For more information or to schedule an appointment with Dr. Sokol, call (913) 345-8500.
Last updated 4 months ago
If you are using the New Year as an opportunity to make a clean start with your health, there are a few steps you should take to maximize the benefits of the goals you set. There are many ways to improve your health, but some may be more manageable and effective for you than others. Here is a look at how to choose the best New Year’s resolution for your health and see it through.
Know where you need to improve
A New Year’s check-up will help you understand the complete picture of your health so that you are fully aware of your health risks. You might find that you have silent indicators for conditions like type-II diabetes or heart disease. When identified early, these symptomless signs can be managed and even reversed, but you need to work with your doctor to see exactly what your health risks are.
Start with small goals
You should establish what your long-term goals are, but you will want to make sure that you have checkpoints along the way to make your resolution more manageable. For example, if you set out to lose 50 pounds, you might set smaller goals in 10 pound increments so that you can celebrate your accomplishments as you go.
Seek ongoing support
There is no rule that states that you have to accomplish your New Year’s resolution with no help. In fact, your chances of success will increase dramatically if you seek help from your physician and Menorah Medical Center where you can find a diverse team of health professionals with the knowledge and experience to guide you to better health.
Find out exactly how Menorah Medical Center can help you by visiting our website or calling (913) 498-6000. While you are checking out our services and specialties, be sure to look at our schedule of classes and support groups to keep you on track as you work toward your goals.
Last updated 5 months ago
Alzheimer’s disease is a devastating degenerative disease that has no known cure. Ongoing research of Alzheimer’s has shown some of the causes and risk factors for the disease, which has led to a better understanding of the steps one can take to prevent Alzheimer’s or slow the progression of the disease. Here is a closer look at what is known about Alzheimer’s to help you be a part of the effort to identify a cure.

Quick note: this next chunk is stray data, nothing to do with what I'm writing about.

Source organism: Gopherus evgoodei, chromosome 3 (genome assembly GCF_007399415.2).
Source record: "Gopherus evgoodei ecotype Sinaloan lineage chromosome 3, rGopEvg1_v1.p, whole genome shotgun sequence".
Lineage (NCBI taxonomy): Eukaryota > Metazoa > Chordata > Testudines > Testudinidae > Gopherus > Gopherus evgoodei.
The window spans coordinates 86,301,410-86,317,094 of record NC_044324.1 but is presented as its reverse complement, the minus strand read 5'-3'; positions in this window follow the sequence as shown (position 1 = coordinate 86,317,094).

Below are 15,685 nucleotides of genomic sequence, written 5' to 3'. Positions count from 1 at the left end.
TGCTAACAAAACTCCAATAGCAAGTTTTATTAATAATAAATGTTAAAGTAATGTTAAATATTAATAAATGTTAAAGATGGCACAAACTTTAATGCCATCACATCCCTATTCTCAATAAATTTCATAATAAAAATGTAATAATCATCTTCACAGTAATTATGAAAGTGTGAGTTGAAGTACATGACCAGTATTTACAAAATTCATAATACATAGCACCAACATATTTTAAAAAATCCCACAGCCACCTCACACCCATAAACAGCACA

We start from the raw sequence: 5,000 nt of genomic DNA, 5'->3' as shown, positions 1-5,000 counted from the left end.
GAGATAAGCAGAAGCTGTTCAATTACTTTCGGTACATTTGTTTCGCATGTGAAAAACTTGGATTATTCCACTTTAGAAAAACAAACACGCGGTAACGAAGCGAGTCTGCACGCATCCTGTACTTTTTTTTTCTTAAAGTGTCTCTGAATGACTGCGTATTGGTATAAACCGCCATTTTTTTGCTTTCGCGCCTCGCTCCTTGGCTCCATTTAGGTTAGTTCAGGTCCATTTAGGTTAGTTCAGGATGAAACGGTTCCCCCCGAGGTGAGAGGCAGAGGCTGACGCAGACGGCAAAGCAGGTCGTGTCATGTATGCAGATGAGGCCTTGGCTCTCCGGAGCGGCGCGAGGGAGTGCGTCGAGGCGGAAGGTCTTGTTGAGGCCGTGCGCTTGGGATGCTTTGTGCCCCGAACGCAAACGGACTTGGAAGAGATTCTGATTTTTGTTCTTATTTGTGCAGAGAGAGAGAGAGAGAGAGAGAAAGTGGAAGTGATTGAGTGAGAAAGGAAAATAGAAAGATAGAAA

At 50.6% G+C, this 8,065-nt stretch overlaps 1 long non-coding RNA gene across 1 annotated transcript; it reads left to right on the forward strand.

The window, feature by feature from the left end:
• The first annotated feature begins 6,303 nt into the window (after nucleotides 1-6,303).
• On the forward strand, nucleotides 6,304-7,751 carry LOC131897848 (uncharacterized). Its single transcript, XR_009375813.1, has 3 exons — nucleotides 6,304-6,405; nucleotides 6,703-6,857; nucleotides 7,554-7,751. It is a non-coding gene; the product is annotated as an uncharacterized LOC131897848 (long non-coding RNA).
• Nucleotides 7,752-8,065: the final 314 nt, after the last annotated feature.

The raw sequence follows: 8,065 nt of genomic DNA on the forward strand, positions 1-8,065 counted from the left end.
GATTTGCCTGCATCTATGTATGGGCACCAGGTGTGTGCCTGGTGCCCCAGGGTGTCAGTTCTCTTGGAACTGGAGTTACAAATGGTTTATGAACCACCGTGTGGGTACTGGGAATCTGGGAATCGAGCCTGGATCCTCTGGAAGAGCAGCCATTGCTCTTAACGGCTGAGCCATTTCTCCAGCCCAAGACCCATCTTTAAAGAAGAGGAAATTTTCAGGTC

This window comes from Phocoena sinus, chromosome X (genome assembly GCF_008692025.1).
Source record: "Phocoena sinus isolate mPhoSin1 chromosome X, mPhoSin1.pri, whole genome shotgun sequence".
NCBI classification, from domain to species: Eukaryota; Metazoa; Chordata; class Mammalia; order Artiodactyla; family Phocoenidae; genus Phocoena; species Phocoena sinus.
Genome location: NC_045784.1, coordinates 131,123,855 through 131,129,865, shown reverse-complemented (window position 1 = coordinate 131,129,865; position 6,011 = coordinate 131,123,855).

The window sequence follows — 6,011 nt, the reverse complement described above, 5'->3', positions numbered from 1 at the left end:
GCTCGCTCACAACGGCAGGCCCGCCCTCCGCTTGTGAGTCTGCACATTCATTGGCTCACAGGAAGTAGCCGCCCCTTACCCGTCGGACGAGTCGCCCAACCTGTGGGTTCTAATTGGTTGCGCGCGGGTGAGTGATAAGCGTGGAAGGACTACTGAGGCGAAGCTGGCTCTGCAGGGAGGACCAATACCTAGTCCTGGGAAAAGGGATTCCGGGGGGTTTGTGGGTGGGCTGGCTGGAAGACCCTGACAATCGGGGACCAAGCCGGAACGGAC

Who is at risk for Alzheimer’s?
Most Alzheimer’s cases begin in patients over the age of 60, but earlier onset can occur in individuals with a genetic predisposition to the disease. Genes are a large contributing factor for the development of Alzheimer’s, but there are other factors to take into account. Lifestyle also plays a significant role in Alzheimer’s risk, and it can be adjusted early in life to dramatically reduce the likelihood of Alzheimer’s later in life. Physical activity is a leading preventive tool in the fight against Alzheimer’s, because it promotes a healthy weight, lowers the risk for heart disease and stroke, and improves cognitive function.
Signs to look out for
If you do have an elderly family member, you should remember that Alzheimer’s is not a normal part of the aging process. When you interact with the senior members of your family, look for leading Alzheimer’s indicators, like disruptive memory loss, poor hygiene, strange behaviors and mood swings, and trouble communicating effectively. These symptoms should be brought to the attention of a doctor, as early Alzheimer’s diagnosis will be critical in managing treatment.
Get more facts about Alzheimer’s disease and healthy aging with Menorah Medical Center. We provide complete care in all medical specialties using sophisticated, state-of-the-art equipment in our high-tech Kansas City facilities. Learn more about how we can improve the health of your whole family by contacting us online or calling our Consult-A-Nurse healthcare referral line at (888) 429-8153.
Last updated 6 months ago
As a leading cause of cancer-related deaths in both men and women, colorectal cancer screening is an equally important part of maintaining your long-term health. The CDC offers this helpful table about coverage for colorectal screenings through private insurance and Medicare.
Although colon polyps are common in older adults, it is important to closely monitor them for signs of colon cancer. This article from the American Society for Gastrointestinal Endoscopy explains the characteristics and treatment of colon polyps.
If you or a loved one has been diagnosed with breast cancer, then consider this step-by-step guide to breast cancer treatment from the Breast Cancer Care organization for helpful information and advice.
We here at Menorah Medical Center specialize in acute care for a wide range of conditions. As an NAPBC-certified Breast Center, we offer superior care for breast cancer from diagnosis to treatment. To learn more, call our Consult-A-Nurse healthcare referral line at (913) 498-6000 today.